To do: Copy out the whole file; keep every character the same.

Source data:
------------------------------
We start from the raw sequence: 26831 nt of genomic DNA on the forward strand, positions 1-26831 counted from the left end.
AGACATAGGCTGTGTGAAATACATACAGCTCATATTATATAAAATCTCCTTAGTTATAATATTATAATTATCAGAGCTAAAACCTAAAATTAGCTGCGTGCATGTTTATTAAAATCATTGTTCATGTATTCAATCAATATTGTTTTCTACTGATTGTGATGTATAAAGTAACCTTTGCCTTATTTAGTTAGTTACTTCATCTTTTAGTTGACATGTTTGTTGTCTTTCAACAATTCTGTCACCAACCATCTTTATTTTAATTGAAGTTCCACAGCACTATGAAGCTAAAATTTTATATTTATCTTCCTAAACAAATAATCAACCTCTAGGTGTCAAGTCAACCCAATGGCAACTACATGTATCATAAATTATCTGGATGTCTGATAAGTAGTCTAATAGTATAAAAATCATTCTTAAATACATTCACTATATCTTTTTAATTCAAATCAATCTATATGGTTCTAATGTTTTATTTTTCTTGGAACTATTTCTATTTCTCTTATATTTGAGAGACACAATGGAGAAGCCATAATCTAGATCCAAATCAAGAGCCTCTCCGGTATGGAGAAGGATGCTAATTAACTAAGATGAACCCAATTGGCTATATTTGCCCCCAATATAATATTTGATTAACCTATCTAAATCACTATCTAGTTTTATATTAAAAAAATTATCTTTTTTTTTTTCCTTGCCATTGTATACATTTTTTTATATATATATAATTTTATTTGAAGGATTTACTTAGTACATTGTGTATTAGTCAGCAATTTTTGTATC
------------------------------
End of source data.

We start from the raw sequence: 26831 nt of genomic DNA on the forward strand, positions 1-26831 counted from the left end.
AGACATAGGCTGTGTGAAATACATACAGCTCATATTATATAAAATCTCCTTAGTTATAATATTATAATTATCAGAGCTAAAACCTAAAATTAGCTGCGTGCATGTTTATTAAAATCATTGTTCATGTATTCAATCAATATTGTTTTCTACTGATTGTGATGTATAAAGTAACCTTTGCCTTATTTAGTTAGTTACTTCATCTTTTAGTTGACATGTTTGTTGTCTTTCAACAATTCTGTCACCAACCATCTTTATTTTAATTGAAGTTCCACAGCACTATGAAGCTAAAATTTTATATTTATCTTCCTAAACAAATAATCAACCTCTAGGTGTCAAGTCAACCCAATGGCAACTACATGTATCATAAATTATCTGGATGTCTGATAAGTAGTCTAATAGTATAAAAATCATTCTTAAATACATTCACTATATCTTTTTAATTCAAATCAATCTATATGGTTCTAATGTTTTATTTTTCTTGGAACTATTTCTATTTCTCTTATATTTGAGAGACACAATGGAGAAGCCATAATCTAGATCCAAATCAAGAGCCTCTCCGGTATGGAGAAGGATGCTAATTAACTAAGATGAACCCAATTGGCTATATTTGCCCCCAATATAATATTTGATTAACCTATCTAAATCACTATCTAGTTTTATATTAAAAAAATTATCTTTTTTTTTTTCCTTGCCATTGTATACATTTTTTTATATATATATAATTTTATTTGAAGGATTTACTTAGTACATTGTGTATTAGTCAGCAATTTTTGTATC